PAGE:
NC500 viewpoint on the north coast

Scotland: Tips for planning the North Coast 500 roadtrip

What is the NC500?

The NC500 is a 500 mile circular route around the north coast of Scotland, coming inland only between Inverness and Lochcarron on the west coast, either at the beginning or end depending on whether you do the NC500 clockwise or anti-clockwise. It can be driven, cycled – perhaps even walked, if you were feeling brave! A variety of accommodation types – not least, wild camping, which is permitted in most parts of Scotland – makes it easy to find different places to stay throughout the trip. This makes one of the best road trips in the UK. You can also check out my full NC500 itinerary outlining places to stop along the route and accommodation here.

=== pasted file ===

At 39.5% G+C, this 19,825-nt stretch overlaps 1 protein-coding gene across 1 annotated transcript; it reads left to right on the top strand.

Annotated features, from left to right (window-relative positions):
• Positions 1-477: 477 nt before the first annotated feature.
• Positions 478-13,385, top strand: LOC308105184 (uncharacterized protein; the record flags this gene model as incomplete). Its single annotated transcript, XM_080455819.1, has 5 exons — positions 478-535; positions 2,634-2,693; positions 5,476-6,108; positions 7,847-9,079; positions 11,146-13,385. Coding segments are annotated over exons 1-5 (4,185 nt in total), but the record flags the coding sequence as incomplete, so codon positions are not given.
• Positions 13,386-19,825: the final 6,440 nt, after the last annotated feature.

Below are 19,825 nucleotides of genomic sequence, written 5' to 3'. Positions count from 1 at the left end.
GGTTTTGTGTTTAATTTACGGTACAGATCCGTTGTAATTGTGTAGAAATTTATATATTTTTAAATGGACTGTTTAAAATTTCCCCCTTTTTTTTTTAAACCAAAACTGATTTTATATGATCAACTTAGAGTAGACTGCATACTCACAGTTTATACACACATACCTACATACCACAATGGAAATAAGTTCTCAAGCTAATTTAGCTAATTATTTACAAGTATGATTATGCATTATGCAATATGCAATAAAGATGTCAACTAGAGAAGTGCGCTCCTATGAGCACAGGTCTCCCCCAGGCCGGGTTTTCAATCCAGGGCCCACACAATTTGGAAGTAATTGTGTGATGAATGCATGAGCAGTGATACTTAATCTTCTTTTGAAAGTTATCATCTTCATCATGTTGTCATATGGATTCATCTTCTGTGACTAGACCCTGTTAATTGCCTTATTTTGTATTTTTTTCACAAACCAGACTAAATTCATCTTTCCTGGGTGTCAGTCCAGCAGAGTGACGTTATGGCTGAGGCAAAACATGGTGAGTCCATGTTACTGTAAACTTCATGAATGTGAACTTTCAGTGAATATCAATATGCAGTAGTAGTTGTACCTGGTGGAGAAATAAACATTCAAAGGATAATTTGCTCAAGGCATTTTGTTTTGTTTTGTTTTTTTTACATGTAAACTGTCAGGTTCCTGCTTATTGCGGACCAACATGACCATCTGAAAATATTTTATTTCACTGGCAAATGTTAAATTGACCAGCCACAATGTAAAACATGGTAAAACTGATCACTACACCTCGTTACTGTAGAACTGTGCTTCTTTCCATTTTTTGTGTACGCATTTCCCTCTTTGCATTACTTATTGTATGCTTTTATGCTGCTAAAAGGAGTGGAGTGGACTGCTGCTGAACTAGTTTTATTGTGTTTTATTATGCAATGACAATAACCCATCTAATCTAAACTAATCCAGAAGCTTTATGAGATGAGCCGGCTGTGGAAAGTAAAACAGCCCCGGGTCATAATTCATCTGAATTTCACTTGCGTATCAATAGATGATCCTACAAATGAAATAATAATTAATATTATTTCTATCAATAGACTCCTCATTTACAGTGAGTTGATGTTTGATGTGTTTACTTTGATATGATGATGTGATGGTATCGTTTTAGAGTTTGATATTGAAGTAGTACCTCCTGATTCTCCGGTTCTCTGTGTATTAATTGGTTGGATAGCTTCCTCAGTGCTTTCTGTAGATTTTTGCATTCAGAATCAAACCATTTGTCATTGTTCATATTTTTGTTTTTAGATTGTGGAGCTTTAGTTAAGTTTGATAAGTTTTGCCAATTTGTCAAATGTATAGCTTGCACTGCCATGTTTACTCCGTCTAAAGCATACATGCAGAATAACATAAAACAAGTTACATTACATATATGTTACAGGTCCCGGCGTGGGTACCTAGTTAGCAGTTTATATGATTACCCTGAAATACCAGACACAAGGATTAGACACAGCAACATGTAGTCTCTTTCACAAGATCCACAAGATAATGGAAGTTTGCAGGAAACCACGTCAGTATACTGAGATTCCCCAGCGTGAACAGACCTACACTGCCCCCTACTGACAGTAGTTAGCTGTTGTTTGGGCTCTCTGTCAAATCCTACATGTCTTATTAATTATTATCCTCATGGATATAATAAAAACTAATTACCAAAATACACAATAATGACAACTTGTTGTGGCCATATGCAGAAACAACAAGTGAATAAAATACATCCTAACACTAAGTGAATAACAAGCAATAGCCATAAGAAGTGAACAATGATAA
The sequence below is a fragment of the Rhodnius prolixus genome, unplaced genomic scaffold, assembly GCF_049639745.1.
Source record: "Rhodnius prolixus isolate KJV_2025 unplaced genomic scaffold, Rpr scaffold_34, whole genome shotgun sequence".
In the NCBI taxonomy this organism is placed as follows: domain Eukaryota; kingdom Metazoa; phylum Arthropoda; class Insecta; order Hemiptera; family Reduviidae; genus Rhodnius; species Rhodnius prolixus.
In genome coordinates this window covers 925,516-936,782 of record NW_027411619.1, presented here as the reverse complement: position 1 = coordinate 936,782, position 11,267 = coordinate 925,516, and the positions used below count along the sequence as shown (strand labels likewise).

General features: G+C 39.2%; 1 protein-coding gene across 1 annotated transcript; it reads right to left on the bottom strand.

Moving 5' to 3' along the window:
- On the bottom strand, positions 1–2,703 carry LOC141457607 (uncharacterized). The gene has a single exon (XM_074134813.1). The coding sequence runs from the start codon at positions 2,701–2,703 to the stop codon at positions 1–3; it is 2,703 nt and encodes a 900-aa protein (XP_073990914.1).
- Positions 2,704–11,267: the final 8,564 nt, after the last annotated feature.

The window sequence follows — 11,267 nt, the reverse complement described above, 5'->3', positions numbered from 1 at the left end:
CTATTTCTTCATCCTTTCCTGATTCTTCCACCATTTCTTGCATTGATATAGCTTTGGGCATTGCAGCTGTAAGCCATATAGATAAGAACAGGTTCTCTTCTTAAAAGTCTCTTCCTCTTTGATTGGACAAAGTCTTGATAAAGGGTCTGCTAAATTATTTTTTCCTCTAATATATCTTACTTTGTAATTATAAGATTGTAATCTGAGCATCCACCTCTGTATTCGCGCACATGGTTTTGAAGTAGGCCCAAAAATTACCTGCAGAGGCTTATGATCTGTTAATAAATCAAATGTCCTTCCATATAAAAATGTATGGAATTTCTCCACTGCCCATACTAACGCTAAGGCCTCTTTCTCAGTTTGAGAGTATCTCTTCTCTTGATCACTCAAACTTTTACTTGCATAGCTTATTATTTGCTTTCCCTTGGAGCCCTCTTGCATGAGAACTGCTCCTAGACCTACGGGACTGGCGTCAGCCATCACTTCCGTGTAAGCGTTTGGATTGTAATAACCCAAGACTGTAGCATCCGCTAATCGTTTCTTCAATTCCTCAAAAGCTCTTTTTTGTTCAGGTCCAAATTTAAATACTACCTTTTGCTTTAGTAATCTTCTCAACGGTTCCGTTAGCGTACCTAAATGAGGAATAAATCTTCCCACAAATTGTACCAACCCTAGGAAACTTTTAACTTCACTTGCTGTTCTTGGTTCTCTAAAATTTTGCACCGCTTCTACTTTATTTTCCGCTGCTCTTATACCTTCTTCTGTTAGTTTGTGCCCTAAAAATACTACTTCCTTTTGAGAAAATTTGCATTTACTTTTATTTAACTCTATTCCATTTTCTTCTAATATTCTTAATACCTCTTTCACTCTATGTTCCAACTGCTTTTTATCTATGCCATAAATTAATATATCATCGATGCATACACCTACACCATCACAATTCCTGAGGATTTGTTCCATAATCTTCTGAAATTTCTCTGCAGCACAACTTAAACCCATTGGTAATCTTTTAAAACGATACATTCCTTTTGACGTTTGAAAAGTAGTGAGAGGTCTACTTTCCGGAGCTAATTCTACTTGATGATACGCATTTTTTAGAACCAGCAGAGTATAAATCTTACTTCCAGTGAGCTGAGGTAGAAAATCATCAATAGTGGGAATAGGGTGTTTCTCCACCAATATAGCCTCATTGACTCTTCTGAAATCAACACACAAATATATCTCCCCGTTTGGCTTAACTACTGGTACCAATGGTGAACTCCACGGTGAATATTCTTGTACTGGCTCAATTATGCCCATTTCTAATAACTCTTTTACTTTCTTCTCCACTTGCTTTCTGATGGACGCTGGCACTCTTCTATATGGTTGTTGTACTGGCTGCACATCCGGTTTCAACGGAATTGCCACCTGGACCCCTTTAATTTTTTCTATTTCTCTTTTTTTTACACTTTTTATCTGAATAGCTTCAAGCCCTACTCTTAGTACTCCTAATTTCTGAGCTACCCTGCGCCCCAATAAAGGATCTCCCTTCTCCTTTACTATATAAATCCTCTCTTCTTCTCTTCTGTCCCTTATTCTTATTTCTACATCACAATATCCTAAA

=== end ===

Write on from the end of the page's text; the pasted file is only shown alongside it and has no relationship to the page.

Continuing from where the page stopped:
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How long does the NC500 take to complete?

We spent 7 nights on the NC500, as well as some additional days in Scotland before and after the official route which I have incluced in my detailed itinerary. At a minimum the NC500 could be completed in 5 days but I would recommend longer to ensure there is time to fit everything in. The more time you have, the better – some of the best days were spent roaming around discovering ‘hidden gems’ a little off route.

When is the best time to do the NC500?